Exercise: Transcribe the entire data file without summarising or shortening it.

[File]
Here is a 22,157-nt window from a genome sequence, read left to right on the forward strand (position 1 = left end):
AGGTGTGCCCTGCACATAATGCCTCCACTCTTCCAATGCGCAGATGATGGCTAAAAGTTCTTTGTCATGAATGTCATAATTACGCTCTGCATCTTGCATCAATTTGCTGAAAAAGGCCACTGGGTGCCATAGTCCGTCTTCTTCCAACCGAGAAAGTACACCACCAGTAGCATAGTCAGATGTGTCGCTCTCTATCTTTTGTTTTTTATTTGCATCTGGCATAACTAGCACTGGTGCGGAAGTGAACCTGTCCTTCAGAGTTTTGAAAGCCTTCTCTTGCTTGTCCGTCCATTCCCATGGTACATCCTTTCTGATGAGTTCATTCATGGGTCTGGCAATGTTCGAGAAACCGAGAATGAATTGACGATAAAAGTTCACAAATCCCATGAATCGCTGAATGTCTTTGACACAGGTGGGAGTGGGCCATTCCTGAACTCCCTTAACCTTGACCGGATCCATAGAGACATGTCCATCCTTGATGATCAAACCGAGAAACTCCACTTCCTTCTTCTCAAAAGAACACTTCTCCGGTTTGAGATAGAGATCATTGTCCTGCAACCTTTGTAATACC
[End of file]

Here is a 22,157-nt window from a genome sequence, read left to right on the forward strand (position 1 = left end):
AGGTGTGCCCTGCACATAATGCCTCCACTCTTCCAATGCGCAGATGATGGCTAAAAGTTCTTTGTCATGAATGTCATAATTACGCTCTGCATCTTGCATCAATTTGCTGAAAAAGGCCACTGGGTGCCATAGTCCGTCTTCTTCCAACCGAGAAAGTACACCACCAGTAGCATAGTCAGATGTGTCGCTCTCTATCTTTTGTTTTTTATTTGCATCTGGCATAACTAGCACTGGTGCGGAAGTGAACCTGTCCTTCAGAGTTTTGAAAGCCTTCTCTTGCTTGTCCGTCCATTCCCATGGTACATCCTTTCTGATGAGTTCATTCATGGGTCTGGCAATGTTCGAGAAACCGAGAATGAATTGACGATAAAAGTTCACAAATCCCATGAATCGCTGAATGTCTTTGACACAGGTGGGAGTGGGCCATTCCTGAACTCCCTTAACCTTGACCGGATCCATAGAGACATGTCCATCCTTGATGATCAAACCGAGAAACTCCACTTCCTTCTTCTCAAAAGAACACTTCTCCGGTTTGAGATAGAGATCATTGTCCTGCAACCTTTGTAATACC